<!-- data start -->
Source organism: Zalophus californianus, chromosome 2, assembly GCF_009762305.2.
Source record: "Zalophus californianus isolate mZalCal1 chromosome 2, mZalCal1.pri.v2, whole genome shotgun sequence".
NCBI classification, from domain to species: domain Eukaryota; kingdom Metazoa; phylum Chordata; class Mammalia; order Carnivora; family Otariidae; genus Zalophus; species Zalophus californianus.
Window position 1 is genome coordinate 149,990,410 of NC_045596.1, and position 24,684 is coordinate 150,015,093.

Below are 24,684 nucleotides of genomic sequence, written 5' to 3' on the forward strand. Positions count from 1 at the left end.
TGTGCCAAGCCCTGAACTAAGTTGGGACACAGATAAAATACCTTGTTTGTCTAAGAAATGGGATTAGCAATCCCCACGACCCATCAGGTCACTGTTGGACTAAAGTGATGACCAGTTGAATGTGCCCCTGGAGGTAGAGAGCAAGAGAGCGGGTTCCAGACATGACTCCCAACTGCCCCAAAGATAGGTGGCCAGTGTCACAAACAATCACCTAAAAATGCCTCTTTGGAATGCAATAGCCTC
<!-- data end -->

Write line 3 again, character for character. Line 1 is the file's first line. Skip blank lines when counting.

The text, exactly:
NCBI classification, from domain to species: domain Eukaryota; kingdom Metazoa; phylum Chordata; class Mammalia; order Carnivora; family Otariidae; genus Zalophus; species Zalophus californianus.